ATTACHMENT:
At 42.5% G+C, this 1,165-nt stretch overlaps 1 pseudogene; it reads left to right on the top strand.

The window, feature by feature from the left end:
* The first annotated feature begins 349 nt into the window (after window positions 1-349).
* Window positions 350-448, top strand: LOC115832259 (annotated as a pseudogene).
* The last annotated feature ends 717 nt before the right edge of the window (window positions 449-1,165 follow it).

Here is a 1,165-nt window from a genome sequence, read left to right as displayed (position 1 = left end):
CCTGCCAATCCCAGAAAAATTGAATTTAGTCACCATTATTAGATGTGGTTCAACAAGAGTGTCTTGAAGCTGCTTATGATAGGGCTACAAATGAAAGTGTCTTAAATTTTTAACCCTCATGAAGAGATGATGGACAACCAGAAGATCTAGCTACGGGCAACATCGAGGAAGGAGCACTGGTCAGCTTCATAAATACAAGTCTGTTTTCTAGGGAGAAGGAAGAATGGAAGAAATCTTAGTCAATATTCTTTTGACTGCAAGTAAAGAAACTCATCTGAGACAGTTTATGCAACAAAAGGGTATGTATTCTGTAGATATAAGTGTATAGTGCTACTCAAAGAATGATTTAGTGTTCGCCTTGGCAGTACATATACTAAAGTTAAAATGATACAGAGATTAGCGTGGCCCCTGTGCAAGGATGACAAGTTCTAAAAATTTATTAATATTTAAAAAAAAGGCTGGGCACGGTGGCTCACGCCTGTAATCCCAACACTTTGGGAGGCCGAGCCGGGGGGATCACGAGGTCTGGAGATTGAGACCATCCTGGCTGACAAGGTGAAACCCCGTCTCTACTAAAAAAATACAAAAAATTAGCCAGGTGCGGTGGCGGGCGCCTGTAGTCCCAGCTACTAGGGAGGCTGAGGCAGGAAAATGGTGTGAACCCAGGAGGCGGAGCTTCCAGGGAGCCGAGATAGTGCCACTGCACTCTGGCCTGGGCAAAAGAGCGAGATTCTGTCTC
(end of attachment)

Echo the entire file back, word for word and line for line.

At 42.5% G+C, this 1,165-nt stretch overlaps 1 pseudogene; it reads left to right on the top strand.

The window, feature by feature from the left end:
* The first annotated feature begins 349 nt into the window (after window positions 1-349).
* Window positions 350-448, top strand: LOC115832259 (annotated as a pseudogene).
* The last annotated feature ends 717 nt before the right edge of the window (window positions 449-1,165 follow it).

Here is a 1,165-nt window from a genome sequence, read left to right as displayed (position 1 = left end):
CCTGCCAATCCCAGAAAAATTGAATTTAGTCACCATTATTAGATGTGGTTCAACAAGAGTGTCTTGAAGCTGCTTATGATAGGGCTACAAATGAAAGTGTCTTAAATTTTTAACCCTCATGAAGAGATGATGGACAACCAGAAGATCTAGCTACGGGCAACATCGAGGAAGGAGCACTGGTCAGCTTCATAAATACAAGTCTGTTTTCTAGGGAGAAGGAAGAATGGAAGAAATCTTAGTCAATATTCTTTTGACTGCAAGTAAAGAAACTCATCTGAGACAGTTTATGCAACAAAAGGGTATGTATTCTGTAGATATAAGTGTATAGTGCTACTCAAAGAATGATTTAGTGTTCGCCTTGGCAGTACATATACTAAAGTTAAAATGATACAGAGATTAGCGTGGCCCCTGTGCAAGGATGACAAGTTCTAAAAATTTATTAATATTTAAAAAAAAGGCTGGGCACGGTGGCTCACGCCTGTAATCCCAACACTTTGGGAGGCCGAGCCGGGGGGATCACGAGGTCTGGAGATTGAGACCATCCTGGCTGACAAGGTGAAACCCCGTCTCTACTAAAAAAATACAAAAAATTAGCCAGGTGCGGTGGCGGGCGCCTGTAGTCCCAGCTACTAGGGAGGCTGAGGCAGGAAAATGGTGTGAACCCAGGAGGCGGAGCTTCCAGGGAGCCGAGATAGTGCCACTGCACTCTGGCCTGGGCAAAAGAGCGAGATTCTGTCTC